I confess I’m skeptical every time a set of documents gets “left behind” in Libya. First there were the intelligence documents showing how the US and UK collaborated in the rendition and torture of Libyan opposition figures. Then there was Ambassador Chris Stevens’ journal, in apparently undamaged condition. And now there are the documents a WaPo reporter found at the still unsecured compound.
Documents detailing weapons collection efforts, emergency evacuation protocols, the full internal itinerary of Ambassador J. Christopher Stevens’s trip and the personnel records of Libyans who were contracted to secure the mission were among the items scattered across the floors of the looted compound when a Washington Post reporter and a translator visited Wednesday.
At least one document found amid the clutter indicates that Americans at the mission were discussing the possibility of an attack in early September, just two days before the assault took place. The document is a memorandum dated Sept. 9 from the U.S. mission’s security office to the 17th February Martyrs Brigade, the Libyan-government-sanctioned militia that was guarding the compound, making plans for a “quick reaction force,” or QRF, that would provide security.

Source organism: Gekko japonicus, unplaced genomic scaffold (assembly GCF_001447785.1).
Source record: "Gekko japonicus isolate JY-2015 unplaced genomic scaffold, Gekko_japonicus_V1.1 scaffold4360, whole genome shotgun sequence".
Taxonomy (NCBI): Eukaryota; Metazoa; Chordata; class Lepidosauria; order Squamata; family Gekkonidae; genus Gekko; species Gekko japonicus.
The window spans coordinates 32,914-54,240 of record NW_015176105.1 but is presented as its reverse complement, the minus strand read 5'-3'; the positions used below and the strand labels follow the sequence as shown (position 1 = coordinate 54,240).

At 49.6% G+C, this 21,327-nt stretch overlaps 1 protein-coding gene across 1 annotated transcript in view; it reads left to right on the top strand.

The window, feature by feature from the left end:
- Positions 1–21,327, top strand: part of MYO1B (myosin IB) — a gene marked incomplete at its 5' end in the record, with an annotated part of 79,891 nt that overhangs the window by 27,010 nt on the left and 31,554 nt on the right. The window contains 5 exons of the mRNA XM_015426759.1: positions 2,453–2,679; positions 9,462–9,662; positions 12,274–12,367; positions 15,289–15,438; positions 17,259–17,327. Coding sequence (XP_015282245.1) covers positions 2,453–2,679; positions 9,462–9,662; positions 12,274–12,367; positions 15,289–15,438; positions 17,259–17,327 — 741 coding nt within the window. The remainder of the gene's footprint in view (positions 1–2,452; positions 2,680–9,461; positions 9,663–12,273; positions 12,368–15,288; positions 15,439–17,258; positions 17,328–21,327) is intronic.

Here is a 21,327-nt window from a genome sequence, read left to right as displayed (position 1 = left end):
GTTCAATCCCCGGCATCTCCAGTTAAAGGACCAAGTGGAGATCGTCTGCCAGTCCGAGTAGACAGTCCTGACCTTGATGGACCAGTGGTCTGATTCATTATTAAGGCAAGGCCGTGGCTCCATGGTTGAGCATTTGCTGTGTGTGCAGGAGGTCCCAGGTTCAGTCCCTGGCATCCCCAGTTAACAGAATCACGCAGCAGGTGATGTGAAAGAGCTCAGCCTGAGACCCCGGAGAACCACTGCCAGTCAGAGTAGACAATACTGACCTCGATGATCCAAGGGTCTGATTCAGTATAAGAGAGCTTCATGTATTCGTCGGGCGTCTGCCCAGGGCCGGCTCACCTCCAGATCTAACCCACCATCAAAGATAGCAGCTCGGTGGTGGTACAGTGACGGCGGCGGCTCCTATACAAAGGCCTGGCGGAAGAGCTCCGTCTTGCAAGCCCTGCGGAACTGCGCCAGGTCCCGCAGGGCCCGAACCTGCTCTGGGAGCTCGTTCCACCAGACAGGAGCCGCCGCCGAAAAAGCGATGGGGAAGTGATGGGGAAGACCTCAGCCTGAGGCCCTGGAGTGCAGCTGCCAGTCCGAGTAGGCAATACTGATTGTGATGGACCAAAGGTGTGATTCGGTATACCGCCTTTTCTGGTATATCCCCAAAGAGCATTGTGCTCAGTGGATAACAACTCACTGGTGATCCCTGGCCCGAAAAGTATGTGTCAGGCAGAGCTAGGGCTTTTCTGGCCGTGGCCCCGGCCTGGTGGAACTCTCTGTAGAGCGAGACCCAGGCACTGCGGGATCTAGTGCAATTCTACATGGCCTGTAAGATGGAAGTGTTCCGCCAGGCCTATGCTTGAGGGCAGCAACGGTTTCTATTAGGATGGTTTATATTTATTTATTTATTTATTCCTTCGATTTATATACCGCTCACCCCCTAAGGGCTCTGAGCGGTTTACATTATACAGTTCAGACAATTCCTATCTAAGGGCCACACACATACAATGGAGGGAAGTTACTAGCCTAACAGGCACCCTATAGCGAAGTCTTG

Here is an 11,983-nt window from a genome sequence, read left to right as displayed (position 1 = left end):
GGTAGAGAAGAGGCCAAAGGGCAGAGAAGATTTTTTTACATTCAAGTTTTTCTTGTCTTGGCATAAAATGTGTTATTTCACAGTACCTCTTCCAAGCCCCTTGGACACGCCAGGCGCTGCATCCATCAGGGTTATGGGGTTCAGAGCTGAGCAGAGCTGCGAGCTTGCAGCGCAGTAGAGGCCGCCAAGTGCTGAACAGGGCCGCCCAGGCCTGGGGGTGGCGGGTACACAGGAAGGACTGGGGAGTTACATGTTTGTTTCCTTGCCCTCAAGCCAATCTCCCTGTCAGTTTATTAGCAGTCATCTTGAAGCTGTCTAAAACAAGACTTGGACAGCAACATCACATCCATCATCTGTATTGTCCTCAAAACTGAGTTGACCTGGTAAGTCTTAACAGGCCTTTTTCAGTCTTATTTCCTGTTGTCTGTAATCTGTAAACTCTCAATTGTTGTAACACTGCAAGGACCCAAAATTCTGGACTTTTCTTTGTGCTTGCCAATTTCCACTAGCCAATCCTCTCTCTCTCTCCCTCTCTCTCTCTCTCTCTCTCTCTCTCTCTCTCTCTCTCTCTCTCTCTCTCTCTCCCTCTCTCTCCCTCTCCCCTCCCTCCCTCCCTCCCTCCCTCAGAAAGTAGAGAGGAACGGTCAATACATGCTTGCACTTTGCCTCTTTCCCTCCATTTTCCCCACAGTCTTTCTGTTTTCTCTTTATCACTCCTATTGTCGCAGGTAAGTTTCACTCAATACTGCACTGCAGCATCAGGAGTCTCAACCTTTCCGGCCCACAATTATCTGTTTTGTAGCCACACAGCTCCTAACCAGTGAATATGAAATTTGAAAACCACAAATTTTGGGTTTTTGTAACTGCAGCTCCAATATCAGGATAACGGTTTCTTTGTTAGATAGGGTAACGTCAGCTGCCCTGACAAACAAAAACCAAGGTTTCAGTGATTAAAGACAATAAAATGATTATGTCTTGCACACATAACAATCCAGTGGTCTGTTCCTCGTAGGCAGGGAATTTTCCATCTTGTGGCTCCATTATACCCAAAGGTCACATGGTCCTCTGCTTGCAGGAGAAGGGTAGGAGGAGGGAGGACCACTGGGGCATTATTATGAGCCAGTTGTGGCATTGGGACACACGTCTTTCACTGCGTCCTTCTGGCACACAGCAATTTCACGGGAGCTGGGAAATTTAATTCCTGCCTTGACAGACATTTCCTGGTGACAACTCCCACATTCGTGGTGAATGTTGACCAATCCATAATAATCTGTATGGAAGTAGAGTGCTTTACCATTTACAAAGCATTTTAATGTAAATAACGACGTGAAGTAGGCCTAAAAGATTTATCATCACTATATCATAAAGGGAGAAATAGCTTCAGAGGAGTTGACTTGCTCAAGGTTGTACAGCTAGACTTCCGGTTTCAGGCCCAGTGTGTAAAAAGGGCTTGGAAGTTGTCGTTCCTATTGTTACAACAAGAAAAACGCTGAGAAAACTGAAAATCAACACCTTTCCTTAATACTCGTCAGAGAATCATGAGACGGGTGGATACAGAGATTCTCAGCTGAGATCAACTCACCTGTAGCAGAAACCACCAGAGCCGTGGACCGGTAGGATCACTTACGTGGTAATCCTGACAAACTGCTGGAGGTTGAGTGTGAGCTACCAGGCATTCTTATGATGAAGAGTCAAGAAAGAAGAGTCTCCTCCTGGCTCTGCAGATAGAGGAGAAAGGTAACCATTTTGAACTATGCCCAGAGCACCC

“In the event of an attack on the U.S. Mission,” the document states, “QRF will request additional support from the 17th February Martyrs Brigade.”
Other the documents detail — with names, photographs, phone numbers and other personal information — the Libyans contracted to provide security for the mission from a British-based private firm, Blue Mountain. Some of those Libyans say they now fear for their lives, and the State Department has said it shares concerns about their safety.
Not only do I find it a remarkable coinkydink that only in Libya do documents have a way of conveniently appearing. But all the documents in question are documents that address a specifically relevant subject matter at a convenient time. Moreover, given earlier reports that documents showing contacts were looted, I’m doubly skeptical an itinerary of Chris Stevens’ meetings would be left lying around, particularly given all the questions about what he was doing in Benghazi. And I’ll come back to my thoughts about the Libyan security contractors in a later post.
Ah well. None of that takes away from the laudable work of the reporters that continue to unearth this stuff.
Which brings me to the real question raised by the discovery of these documents. Thus far, at least 3 media teams have spent significant time at the compound.
And yet the FBI haven’t shown up for a visit once.
Perhaps that’s a factor of the FBI having chased their Arabic Agents out of the Bureau (I haven’t heard of similar problems with Agents of North African descent); it’d be a lot easier to at least do a few evidence collection visits if the FBI officers didn’t look and sound like Ken and Barbie. But in the WaPo’s case, at least, a reporter and a translator made it safely in and out of the compound.
Maybe the FBI can deputize the press to conduct this investigation?